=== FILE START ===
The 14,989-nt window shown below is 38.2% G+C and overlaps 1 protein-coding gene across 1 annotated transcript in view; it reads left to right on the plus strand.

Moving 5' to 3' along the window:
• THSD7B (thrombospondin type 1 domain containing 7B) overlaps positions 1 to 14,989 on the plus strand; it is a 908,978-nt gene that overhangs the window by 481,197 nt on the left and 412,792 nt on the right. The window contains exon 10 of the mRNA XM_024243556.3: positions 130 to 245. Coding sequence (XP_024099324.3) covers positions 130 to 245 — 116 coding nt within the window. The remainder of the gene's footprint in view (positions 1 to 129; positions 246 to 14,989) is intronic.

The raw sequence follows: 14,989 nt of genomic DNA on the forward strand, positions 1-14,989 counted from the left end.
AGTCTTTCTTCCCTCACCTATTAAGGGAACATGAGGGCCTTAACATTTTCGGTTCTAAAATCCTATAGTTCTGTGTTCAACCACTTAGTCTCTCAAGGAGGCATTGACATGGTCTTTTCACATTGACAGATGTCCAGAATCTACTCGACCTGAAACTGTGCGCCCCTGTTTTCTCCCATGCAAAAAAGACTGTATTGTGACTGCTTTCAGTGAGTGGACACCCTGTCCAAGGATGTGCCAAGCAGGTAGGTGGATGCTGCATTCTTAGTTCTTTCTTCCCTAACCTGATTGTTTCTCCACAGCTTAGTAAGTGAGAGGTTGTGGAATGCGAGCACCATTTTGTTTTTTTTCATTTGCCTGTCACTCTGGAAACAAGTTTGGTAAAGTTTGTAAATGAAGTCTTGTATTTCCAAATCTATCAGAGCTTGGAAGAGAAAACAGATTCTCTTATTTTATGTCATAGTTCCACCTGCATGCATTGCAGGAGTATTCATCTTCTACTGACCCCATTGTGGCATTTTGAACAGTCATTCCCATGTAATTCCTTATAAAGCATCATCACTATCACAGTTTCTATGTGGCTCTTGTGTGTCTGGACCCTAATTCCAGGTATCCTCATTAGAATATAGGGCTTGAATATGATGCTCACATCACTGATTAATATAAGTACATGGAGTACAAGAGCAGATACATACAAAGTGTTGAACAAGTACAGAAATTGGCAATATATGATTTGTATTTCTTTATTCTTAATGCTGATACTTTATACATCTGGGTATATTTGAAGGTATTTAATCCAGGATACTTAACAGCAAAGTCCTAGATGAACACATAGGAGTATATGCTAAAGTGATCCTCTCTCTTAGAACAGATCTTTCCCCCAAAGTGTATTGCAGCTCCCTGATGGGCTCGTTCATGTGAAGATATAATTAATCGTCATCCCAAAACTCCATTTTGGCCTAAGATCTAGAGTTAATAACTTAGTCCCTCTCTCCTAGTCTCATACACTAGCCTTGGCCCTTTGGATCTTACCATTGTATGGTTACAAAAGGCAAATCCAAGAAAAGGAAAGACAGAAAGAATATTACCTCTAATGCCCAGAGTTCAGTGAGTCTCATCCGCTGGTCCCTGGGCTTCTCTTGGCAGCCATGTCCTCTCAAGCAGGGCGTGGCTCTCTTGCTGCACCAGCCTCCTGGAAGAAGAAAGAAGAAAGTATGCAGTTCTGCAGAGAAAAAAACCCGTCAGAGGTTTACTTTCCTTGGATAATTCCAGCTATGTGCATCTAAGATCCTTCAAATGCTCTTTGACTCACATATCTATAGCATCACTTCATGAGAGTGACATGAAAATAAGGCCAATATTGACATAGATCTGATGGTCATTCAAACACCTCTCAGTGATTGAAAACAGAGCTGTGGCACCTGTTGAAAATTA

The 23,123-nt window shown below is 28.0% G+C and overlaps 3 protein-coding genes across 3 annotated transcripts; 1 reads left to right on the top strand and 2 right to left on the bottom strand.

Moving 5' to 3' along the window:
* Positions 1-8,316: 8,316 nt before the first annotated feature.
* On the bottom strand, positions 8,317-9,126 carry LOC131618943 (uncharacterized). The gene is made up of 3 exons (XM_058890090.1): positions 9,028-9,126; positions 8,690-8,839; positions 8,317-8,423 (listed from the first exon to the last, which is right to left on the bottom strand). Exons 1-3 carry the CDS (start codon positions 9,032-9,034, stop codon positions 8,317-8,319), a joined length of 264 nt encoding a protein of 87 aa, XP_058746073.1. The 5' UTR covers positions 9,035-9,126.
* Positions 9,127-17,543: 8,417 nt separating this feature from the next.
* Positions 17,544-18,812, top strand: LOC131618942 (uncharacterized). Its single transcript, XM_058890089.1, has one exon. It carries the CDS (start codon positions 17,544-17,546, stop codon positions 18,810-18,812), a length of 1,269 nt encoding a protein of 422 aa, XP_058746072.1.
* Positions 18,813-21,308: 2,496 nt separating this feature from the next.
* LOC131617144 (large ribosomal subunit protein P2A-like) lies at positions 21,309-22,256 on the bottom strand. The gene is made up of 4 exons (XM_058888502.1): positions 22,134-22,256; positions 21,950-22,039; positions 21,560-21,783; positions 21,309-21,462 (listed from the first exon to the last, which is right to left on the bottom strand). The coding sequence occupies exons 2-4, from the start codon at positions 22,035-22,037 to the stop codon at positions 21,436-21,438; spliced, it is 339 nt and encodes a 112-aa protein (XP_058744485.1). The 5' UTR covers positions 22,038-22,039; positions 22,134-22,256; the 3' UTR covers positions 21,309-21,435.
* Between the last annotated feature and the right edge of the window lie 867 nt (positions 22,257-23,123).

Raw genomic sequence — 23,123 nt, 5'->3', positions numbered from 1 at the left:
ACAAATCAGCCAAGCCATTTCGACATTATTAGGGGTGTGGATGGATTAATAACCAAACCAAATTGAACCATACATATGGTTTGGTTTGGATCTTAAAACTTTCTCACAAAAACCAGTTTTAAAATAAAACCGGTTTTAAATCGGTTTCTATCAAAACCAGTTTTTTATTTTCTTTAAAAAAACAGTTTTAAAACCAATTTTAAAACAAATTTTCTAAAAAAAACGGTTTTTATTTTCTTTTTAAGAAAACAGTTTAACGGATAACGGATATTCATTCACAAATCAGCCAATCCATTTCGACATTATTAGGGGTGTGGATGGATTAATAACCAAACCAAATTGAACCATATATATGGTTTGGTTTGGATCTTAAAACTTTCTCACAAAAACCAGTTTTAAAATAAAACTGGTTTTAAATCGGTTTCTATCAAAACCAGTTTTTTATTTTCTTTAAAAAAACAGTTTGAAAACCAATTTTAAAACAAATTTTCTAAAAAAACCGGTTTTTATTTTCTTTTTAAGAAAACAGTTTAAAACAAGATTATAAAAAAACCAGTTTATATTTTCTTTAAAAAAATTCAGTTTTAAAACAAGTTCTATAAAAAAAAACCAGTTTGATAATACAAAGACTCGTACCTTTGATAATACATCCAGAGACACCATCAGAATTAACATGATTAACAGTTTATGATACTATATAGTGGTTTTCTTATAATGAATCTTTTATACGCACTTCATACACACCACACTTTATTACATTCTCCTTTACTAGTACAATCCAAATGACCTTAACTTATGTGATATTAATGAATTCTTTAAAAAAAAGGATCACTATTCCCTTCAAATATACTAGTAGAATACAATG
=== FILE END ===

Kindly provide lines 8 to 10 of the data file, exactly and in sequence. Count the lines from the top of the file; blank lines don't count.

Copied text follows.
* Positions 1-8,316: 8,316 nt before the first annotated feature.
* On the bottom strand, positions 8,317-9,126 carry LOC131618943 (uncharacterized). The gene is made up of 3 exons (XM_058890090.1): positions 9,028-9,126; positions 8,690-8,839; positions 8,317-8,423 (listed from the first exon to the last, which is right to left on the bottom strand). Exons 1-3 carry the CDS (start codon positions 9,032-9,034, stop codon positions 8,317-8,319), a joined length of 264 nt encoding a protein of 87 aa, XP_058746073.1. The 5' UTR covers positions 9,035-9,126.
* Positions 9,127-17,543: 8,417 nt separating this feature from the next.